Poverty and inequalities were identified as the main barrier to sport in Scotland prior to Covid, by Professor Tess Kay of the University of Stirling, in an OSS research report published a year ago.
The Spartans Academy has been tackling that barrier for some time, with learning and development opportunities, health, employment and crime reduction all part of community-based activities and programmes in deprived parts of Edinburgh. And their website is full of testimonials and case stories that underline their success in transforming lives.
“We were quite clear about our purpose at the start,” explains Douglas. “Our intention was to be a charitable arm focused on improving the quality of people's lives in Edinburgh.
“We were quite clear about social purpose at the start,” explains Douglas. “Our intention was to play a meaningful part in improving the quality of people's lives in North Edinburgh. This intention sits at the very heart of who we are and what we do.
“From the start it was about trying to deliver excellent services in our local community that would make a genuine difference, in areas such as youth work, education, physical activity and health and well-being. These areas remain a key focus today”.
Having control of their operations, and the community centre created by the club, has been key to the Academy delivering on its goals.
It has still required that significant initial investment and incredible fundraising efforts, but has more than repaid backers with widespread community, health and economic boosts - key elements of community sport that the ‘National Conversation’ is seeking to turn the spotlight on.
A recent study by UEFA to determine the value of community football found that Spartans delivered benefits to the local area valued at over £5 million per year – and, Douglas points out, their calculation did not include their extensive youth work and long-term benefits he knows that it brings to the participants, their families and communities.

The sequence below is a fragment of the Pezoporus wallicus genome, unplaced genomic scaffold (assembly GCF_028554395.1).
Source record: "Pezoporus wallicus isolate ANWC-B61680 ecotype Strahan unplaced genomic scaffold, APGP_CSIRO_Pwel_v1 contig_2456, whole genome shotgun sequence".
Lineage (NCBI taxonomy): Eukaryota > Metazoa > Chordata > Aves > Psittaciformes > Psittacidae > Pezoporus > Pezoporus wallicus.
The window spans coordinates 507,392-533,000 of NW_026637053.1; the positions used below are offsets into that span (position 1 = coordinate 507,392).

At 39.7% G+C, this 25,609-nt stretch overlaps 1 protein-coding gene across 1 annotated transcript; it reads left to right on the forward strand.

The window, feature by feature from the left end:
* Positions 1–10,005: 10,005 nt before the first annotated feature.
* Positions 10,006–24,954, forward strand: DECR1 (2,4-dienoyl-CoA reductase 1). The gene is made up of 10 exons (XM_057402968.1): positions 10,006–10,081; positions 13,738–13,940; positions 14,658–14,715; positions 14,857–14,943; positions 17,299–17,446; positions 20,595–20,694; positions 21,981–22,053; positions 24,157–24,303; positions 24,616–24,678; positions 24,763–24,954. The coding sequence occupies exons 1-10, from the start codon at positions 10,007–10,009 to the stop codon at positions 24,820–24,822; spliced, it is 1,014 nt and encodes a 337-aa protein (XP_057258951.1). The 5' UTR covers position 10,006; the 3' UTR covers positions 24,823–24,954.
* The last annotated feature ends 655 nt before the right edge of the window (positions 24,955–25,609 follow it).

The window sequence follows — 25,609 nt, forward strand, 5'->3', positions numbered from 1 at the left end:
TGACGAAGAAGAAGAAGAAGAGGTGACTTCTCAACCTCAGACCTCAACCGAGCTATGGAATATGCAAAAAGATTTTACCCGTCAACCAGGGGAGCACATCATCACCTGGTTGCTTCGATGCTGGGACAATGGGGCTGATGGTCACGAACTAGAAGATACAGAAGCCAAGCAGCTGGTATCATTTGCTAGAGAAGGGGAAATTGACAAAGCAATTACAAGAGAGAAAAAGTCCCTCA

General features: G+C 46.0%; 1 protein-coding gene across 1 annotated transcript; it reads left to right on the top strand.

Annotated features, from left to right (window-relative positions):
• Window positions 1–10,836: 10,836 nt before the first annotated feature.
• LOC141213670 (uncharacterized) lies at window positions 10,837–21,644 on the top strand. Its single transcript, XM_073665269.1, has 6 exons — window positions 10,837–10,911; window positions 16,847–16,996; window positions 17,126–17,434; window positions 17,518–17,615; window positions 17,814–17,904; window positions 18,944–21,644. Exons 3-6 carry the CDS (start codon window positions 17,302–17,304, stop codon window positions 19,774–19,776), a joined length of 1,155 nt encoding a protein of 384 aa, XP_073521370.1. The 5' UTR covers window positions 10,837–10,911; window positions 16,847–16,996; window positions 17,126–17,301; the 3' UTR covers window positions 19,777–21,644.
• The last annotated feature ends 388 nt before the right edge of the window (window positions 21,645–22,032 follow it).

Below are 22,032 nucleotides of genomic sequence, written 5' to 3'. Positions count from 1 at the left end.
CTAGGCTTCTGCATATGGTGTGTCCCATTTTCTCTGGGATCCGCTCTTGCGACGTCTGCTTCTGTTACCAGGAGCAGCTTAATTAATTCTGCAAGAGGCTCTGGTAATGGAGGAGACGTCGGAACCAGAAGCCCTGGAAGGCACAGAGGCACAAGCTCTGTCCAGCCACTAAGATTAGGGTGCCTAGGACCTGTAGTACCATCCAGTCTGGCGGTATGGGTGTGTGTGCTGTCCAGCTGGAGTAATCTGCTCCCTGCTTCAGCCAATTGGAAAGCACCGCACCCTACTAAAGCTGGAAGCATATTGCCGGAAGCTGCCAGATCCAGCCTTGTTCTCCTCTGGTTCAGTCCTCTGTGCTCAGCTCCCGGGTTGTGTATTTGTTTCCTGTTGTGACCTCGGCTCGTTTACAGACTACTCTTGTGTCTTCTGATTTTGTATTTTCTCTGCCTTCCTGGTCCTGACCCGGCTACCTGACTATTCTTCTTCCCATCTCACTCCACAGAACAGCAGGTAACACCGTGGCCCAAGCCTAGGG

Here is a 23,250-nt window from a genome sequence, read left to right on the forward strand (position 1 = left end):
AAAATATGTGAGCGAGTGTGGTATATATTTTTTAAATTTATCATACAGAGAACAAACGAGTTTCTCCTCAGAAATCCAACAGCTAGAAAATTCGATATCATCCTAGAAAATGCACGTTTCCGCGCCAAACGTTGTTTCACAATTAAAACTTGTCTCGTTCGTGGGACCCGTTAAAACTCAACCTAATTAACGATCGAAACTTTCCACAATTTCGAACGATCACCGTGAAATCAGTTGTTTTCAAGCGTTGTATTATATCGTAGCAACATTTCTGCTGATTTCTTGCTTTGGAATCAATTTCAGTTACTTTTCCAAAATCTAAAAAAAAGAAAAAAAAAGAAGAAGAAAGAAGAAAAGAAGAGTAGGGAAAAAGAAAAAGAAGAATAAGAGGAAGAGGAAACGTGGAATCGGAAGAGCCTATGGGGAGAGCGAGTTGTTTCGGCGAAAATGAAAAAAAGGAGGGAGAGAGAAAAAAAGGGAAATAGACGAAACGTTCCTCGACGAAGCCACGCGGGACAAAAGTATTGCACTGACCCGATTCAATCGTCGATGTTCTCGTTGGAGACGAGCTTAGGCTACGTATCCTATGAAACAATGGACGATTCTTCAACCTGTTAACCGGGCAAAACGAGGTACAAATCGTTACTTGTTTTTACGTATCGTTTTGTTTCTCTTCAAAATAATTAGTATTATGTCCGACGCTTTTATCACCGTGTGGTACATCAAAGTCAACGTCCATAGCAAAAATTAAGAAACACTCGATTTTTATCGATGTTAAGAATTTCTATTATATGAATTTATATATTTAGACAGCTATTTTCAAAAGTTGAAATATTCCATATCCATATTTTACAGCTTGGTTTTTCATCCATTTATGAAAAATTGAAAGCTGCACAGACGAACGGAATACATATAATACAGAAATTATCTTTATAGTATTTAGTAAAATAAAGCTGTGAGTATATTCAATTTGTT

“It’s difficult for government, and it would be easy to say we don’t get enough support, but you have to be realistic - there is only so much money to go around and governments have to make difficult choices about who gets what,” he says. “But sport is and can be a great thing for society. It is not going to solve every problem, and it’s fair to say it’s not perfect. Against a backdrop of the public purse reducing – it’s more important than ever for us to articulate the wider social benefits sport can have.
“If the last year has shone a light on anything it’s the inequalities that exist in our society today. Different parts of society experience barriers to participation in sport, and that is even more reason for us as sector to challenge ourselves, to take stock and ask ourselves are we actively reaching out across our local communities, listening and removing those barriers.
“There’s a tsunami of mental health issues coming around the corner which are already being seen. In addition, Scotland hasn’t just discovered it has got an obesity challenge, we’ve had one for decades. Coming out of the pandemic gives us a perfect chance to ask ourselves are we investing in the right areas, are we being efficient in terms of the public spend. Sadly, the statistics around physical health and well-being suggest we are still failing”.